1) Scout and hand pick. Keep a close eye on your plants, scouting every few days for caterpillars, eggs, or signs of damage. The eggs are easy to miss, but if you do find then simply crush them with your thumb. Caterpillars are hard to see because they are the same green color as your plants, but pay close attention to the undersides of leaves. Often, the first clue to the caterpillars’ presence is frass (caterpillar poop). Look for piles of round, moist, dark green frass on leaf stems and in the head or growing tip of the plant (see picture C). If you find frass, or see leaf damage, there’s a caterpillar there somewhere! When you find it simply crush it with your fingers, snip it in half with scissors, or drop it into a pail of soapy water. [top]

2) Attract natural enemies. Attract predators and parasitic flies and wasps to your garden by making a nice home for these beneficial insects. Pollen and nectar plants with small flowers such as wildflowers and herbs will attract parasitic wasps and flies. Birds, spiders, and predatory beetles will make a home in perennial herb and flower beds and small shrubs near the garden. [top]

3) Bring in predators. Parasitic wasps of the Trichogramma species can be bought and released into the garden. Check garden and seed catalogs for information and instructions. [top]

4) Bioinsecticide BTK. BTK (Bacillus thuringiensis, var. kurstaki) is a type of bacteria. When eaten by the pest, it makes a poison in the caterpillar’s gut. This causes the pest to stop eating and eventually die. It is somewhat selective: it kills many caterpillar pests but won’t hurt most other creatures. However, BTK can also kill the caterpillars of good butterflies and moths that you want to keep in your garden, so use as little as you can.To work, the caterpillars must eat it, so spray it on the leaves of your plants when you see damage. It washes away so it should be reapplied after a heavy rain.

Check gardening and seed catalogs for availability, and make sure to cross-check any BTK product on the Organic Materials Review Institute’s list of products approved for certified organic farms to avoid any toxic ingredients. BTK can be expensive, and since hand picking and natural enemies can work so well, BTK should be used only as a last resort for caterpillar control. [top]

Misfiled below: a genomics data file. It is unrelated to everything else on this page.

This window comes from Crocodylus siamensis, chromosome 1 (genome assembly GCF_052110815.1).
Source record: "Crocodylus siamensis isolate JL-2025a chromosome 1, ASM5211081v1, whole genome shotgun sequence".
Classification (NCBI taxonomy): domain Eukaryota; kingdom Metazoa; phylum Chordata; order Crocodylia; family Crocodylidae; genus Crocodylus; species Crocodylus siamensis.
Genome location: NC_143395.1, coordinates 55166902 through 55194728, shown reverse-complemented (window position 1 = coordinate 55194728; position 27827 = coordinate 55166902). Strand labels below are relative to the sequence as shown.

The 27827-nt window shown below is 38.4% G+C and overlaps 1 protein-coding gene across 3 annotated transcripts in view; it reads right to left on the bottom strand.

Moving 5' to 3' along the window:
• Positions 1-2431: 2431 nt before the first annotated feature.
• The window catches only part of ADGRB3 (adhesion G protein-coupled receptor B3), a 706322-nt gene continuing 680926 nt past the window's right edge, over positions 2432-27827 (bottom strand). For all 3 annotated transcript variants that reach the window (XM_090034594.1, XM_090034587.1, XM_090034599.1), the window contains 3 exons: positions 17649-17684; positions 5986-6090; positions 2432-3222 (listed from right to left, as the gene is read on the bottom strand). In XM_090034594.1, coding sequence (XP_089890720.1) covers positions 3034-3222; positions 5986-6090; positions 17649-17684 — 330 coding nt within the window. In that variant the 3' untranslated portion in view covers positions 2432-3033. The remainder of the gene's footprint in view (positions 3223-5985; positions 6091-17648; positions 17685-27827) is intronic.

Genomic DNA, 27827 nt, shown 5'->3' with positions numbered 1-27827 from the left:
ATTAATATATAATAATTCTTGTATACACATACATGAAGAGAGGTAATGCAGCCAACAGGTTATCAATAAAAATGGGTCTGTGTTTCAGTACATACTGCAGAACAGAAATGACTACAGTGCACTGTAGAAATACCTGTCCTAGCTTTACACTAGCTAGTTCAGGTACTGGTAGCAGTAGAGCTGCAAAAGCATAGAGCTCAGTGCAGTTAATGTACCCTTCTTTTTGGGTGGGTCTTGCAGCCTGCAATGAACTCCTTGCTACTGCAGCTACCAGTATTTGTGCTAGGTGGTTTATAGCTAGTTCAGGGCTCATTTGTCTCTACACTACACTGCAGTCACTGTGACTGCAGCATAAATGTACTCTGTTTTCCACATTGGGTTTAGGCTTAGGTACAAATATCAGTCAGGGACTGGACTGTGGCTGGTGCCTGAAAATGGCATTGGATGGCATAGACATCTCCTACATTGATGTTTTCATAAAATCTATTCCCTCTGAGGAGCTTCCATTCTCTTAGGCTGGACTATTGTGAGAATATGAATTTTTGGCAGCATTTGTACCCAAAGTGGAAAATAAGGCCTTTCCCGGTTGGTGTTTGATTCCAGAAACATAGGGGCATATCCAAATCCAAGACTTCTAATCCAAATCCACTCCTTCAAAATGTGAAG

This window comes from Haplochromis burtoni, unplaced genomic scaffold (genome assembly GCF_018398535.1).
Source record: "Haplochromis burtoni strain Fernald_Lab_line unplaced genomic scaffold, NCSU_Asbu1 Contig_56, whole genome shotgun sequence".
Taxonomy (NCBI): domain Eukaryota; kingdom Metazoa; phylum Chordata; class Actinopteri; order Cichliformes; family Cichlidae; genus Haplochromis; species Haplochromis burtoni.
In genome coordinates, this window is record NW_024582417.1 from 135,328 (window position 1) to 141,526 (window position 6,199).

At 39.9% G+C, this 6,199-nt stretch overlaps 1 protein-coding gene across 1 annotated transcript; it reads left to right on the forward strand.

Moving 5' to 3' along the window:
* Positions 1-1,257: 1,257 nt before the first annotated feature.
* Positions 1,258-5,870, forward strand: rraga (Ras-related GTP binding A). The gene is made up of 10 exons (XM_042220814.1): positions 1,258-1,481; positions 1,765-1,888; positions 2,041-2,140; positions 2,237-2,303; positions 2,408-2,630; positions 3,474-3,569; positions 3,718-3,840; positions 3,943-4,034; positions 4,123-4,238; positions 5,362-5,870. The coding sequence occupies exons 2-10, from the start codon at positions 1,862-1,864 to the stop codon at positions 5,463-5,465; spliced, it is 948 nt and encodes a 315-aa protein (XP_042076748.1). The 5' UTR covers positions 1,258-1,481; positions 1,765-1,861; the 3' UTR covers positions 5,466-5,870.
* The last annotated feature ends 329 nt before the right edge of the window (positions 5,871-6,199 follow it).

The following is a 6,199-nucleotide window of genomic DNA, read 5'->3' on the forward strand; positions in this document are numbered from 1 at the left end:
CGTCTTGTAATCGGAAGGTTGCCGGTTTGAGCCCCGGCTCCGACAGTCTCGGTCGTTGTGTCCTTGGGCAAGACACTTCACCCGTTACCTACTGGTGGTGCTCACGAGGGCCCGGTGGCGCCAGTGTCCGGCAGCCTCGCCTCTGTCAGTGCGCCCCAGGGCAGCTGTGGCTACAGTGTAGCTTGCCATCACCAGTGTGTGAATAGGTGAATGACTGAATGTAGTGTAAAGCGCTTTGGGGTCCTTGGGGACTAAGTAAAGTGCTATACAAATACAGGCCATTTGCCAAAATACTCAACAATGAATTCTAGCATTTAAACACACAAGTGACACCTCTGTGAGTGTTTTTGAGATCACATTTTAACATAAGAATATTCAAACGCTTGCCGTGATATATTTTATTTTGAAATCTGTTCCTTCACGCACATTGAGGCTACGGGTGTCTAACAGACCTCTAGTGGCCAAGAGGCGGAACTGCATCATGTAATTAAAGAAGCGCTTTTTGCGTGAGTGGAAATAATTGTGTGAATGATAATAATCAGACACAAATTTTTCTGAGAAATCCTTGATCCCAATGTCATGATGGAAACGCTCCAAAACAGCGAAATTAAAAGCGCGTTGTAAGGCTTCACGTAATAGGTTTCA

5) Other organically acceptable insecticides. As a last resort, you might choose to apply an insecticide that is OMRI approved, such as spinosad or pyrethrin. Even though these sprays are approved for organic farms, they can be hazardous, so be sure to follow instructions on the labels very carefully

Keep in mind, too, that these sprays can kill pollinators and natural predators you want to keep in your garden, so you should use as little as possible, and spray only in the early morning or late evening when beneficial insects are less active. Obviously, even “organic” sprays come with risks and problems, so hopefully you can use the other tips listed here to design a control strategy that allows you to skip the sprays altogether. [top]

 

 


leaf logo This factsheet was written with the needs of non-commercial home, school and community gardeners in mind. Certified Organic growers, or those seeking a certification, should check with their certifying agency before using ANY insecticide. Some organically acceptable insecticides are approved for use in Certified Organic systems only against certain pests or in certain situations.

Sources

Ellis, Barbara and Bradley, Fern Marshall, editors. The Organic Gardener's Handbook of Natural Insect and Disease Control: A Complete Problem-Solving Guide to Keeping Your Garden and Yard Healthy Without Chemicals. Rodale Press, 1996.

Flint, Mary Louise. Pests of the Garden and Small Farm: A Grower's Guide to Using Less Pesticide, 2nd Edition. University of California Press, 1998.

“Cabbage Looper.” North Carolina State University Cooperative Extension, Extension Integrated Pest Management Program. Viewed March, 2012: [link]

“Cabbage Looper.” Updated December, 2009. UC IPM Online Statewide Integrated Pest Management Program, University of California Agriculture & Natural Resources. Viewed March, 2012: [link]

“Imported Cabbage Worm.” North Carolina State University Cooperative Extension, Extension Integrated Pest Management Program. Viewed March, 2012: [link]